It's time for tiny trumpets and big smiles at the Oregon Zoo! On a cozy Monday night, something magical happened: the lovely 11-year-old eastern black rhino, Jozi, became a first-time mom to an adorable 100-pound baby! This tiny wonder is not just a bundle of joy but a beacon of hope for critically endangered rhinos everywhere.
Just before bedtime on Dec. 4, at 9:30 p.m., the maternity den lit up with excitement as the little one made a grand entrance into the world. Jozi, a supermom in the making, and her baby are snuggling up, getting to know each other in their special, behind-the-scenes cozy corner. Chad Harmon, The Oregon Zoo's rhino area's loving supervisor, shared, “The most satisfying thing for me is to see Jozi taking such great care of her baby. These first few days are especially critical, so we’re being very cautious and giving them as much quiet time as possible.”
For now, Jozi and her tiny star are enjoying some private family time, bonding away from the curious eyes of zoo visitors. The animal-care team is giving them all the space they need while keeping a gentle watch to ensure everything is just perfect. The little one is already nursing like a champ, so vets are giving them a thumbs-up from a distance. The gender of the new 100 lb. addition is still a mystery, so we can only wish for the big reveal in the near future.
“Our care staff and veterinary team have prepared for this day, giving Jozi everything she needed for a successful birth,” Harmon said. “They’re ready to help if needed, but thankfully, Jozi’s doing a great job all by herself so far.”
While this tiny rhino is still too little for adventures on Rhino Ridge, just wait until it's a bit bigger and the sun's shining warmer – there will be so much fun in store!
Harmon, who's like a guardian angel for rhinos, is part of a global effort to protect these magnificent creatures. Kelly Gomez, who watches over the Oregon Zoo's Africa area exhibits, reminds us how special Jozi's baby is. Jozi and her beau, King, are eastern black rhinos – a group that's very rare and needs our love and care. With their kind facing tough times in the wild, every new baby is a precious gift.
“These rhinos represent a species that’s among the most endangered on the planet,” Gomez said. “Poaching and the illegal wildlife trade have wiped out 96% of the world’s black rhino population. In South Africa alone, we’re losing almost a rhino a day. Hopefully, their story can help inspire a new chapter in the conservation of this incredible species.”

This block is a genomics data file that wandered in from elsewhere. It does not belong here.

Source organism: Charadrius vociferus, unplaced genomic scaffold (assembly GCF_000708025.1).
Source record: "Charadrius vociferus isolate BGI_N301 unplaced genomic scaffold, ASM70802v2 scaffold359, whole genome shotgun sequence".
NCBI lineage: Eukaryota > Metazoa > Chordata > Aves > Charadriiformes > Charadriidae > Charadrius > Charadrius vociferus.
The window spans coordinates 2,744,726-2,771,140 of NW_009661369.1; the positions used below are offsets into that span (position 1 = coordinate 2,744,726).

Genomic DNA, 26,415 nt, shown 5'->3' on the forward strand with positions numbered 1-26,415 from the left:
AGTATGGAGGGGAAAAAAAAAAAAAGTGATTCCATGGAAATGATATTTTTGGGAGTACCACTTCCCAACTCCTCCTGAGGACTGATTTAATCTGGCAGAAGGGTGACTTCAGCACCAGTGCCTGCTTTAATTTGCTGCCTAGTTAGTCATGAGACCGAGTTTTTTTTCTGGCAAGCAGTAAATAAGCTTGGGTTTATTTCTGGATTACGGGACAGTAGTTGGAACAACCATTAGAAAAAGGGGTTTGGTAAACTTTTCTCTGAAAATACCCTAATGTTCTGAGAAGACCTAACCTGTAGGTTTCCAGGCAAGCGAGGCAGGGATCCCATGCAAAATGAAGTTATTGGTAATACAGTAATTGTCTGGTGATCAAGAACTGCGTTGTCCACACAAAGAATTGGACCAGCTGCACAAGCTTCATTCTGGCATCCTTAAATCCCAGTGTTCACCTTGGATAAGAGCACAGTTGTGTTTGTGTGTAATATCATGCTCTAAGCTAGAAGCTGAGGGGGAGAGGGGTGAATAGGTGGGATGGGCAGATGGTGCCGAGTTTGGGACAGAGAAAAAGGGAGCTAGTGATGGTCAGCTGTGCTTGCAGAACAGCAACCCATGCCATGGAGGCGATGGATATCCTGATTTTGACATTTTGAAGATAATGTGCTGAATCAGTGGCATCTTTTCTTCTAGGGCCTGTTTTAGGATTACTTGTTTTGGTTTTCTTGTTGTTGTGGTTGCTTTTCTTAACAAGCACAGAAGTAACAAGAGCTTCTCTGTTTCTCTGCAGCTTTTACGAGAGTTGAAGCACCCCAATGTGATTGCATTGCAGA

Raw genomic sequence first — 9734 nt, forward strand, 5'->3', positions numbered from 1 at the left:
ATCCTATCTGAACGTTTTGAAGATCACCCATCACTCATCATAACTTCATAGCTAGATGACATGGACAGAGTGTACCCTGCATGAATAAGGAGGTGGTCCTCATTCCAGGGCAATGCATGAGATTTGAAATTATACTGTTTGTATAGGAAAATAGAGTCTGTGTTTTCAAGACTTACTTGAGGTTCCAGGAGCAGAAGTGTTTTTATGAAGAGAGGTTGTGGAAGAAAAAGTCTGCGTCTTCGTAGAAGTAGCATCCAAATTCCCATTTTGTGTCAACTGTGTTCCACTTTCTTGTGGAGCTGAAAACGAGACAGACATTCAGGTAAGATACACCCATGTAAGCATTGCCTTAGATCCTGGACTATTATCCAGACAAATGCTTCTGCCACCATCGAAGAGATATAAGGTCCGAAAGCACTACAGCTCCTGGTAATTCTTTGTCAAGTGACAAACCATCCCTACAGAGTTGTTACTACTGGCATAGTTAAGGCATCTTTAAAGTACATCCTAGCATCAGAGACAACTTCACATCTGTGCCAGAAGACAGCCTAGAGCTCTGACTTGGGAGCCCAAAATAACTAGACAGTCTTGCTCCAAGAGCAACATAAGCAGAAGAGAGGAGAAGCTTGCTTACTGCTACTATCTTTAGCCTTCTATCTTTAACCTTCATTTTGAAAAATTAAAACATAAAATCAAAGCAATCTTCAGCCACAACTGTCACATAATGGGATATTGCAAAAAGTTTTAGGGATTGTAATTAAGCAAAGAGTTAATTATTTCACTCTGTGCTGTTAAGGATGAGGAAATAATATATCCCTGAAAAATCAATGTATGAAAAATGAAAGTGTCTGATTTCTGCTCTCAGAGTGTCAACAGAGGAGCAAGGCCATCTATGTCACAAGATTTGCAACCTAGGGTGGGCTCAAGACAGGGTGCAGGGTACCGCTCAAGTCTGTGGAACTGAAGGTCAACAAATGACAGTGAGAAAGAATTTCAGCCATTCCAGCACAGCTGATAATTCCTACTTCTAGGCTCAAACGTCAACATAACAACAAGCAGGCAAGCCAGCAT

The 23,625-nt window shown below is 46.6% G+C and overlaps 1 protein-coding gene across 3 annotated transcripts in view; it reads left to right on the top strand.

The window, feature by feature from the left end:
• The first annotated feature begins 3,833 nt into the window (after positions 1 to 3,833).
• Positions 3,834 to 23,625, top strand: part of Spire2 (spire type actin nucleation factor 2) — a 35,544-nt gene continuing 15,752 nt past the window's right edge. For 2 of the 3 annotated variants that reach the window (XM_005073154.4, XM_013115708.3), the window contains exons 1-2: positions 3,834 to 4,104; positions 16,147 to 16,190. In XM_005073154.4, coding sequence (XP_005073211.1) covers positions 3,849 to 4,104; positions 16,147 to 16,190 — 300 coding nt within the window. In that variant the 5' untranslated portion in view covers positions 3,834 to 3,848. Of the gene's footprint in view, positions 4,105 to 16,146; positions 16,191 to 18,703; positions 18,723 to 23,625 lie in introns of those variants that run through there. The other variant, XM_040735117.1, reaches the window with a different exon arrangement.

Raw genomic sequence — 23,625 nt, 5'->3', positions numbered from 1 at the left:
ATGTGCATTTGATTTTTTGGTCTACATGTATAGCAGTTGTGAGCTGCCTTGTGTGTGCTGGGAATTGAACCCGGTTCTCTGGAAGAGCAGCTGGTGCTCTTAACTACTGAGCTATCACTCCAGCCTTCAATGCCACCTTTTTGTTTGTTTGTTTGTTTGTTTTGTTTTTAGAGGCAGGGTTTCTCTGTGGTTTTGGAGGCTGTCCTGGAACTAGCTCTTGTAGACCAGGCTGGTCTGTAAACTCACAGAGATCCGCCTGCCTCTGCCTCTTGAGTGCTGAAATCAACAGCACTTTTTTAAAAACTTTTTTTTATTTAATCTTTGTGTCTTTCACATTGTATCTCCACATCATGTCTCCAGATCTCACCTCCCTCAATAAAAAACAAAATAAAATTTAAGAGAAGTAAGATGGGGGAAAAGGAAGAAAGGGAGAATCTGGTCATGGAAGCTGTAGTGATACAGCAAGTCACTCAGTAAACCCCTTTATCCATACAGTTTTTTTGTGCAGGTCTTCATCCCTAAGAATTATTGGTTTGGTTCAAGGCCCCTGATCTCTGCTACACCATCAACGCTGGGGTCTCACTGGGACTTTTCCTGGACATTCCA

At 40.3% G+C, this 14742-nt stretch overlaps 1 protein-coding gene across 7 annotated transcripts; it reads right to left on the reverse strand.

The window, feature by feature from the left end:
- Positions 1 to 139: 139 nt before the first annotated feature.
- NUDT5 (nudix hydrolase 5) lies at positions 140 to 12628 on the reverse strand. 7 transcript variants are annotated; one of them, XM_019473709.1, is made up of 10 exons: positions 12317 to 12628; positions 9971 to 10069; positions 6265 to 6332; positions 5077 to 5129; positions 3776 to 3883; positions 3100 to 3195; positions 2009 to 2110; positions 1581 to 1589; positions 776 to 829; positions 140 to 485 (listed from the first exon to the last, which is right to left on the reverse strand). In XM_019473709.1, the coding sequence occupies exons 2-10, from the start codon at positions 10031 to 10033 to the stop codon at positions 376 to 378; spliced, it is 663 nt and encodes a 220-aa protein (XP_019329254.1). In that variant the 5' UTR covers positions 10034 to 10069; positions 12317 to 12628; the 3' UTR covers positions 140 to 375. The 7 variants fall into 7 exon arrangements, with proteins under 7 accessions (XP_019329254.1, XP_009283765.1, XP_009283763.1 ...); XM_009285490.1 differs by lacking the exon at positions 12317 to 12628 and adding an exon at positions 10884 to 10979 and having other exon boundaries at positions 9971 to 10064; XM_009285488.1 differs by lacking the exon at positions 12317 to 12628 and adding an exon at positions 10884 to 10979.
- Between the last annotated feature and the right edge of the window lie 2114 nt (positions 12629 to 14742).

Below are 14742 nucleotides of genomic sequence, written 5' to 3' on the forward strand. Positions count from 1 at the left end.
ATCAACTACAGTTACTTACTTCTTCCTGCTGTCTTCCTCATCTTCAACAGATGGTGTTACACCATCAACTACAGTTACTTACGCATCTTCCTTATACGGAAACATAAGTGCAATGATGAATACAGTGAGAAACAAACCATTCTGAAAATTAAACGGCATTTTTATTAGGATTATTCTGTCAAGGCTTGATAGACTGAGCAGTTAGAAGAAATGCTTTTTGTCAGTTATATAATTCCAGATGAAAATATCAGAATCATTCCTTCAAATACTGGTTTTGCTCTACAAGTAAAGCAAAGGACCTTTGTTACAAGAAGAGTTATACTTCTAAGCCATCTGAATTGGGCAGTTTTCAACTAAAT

Black rhinos live in the grasslands, savannas, and forests of southern Africa from Somalia to South Africa. Because they are poached throughout their range for their horns, they are among the most endangered mammals in the world.
Jozi, the gentle giant rhino mom who tips the scales at 2,400 pounds, has a story as unique as her name, a blend of her parents' names, Jomo and Azizi. She journeyed to The Oregon Zoo from the Milwaukee County Zoo, reuniting with King, the proud papa, who came from Brookfield Zoo. Their meeting was a match made in rhino heaven, part of a grand plan to ensure these majestic animals thrive for generations to come.
In the vast tapestry of our planet's wildlife, the black rhino has a tale that tugs at our heartstrings. These majestic creatures, with their gentle eyes and impressive horns, are among the rarest treasures in the animal kingdom. But here's why every little step like our baby rhino's matters so much: black rhinos are facing a big challenge. In recent times, they've become the targets of poaching, with their horns, as unique as a fingerprint, being wrongly believed to have healing powers in traditional medicine in some parts of the world. Can you imagine? A single rhino horn can be mistakenly valued at up to $24,000!
In some cultures, the horn of a rhino is seen as a symbol of something quite different – a sign of manhood. It's like a story out of an old book, but this story is all too real and has had a big impact on these gentle giants. Picture this: back in 1970, about 65,000 black rhinos roamed the wild, free and majestic. But now, that number has dwindled to just around 3,500. It's like a starry sky slowly losing its stars.
So, let's put on our party hats and welcome this tiny rhino hero – a true symbol of hope and joy at the Oregon Zoo! 🎉🦏💕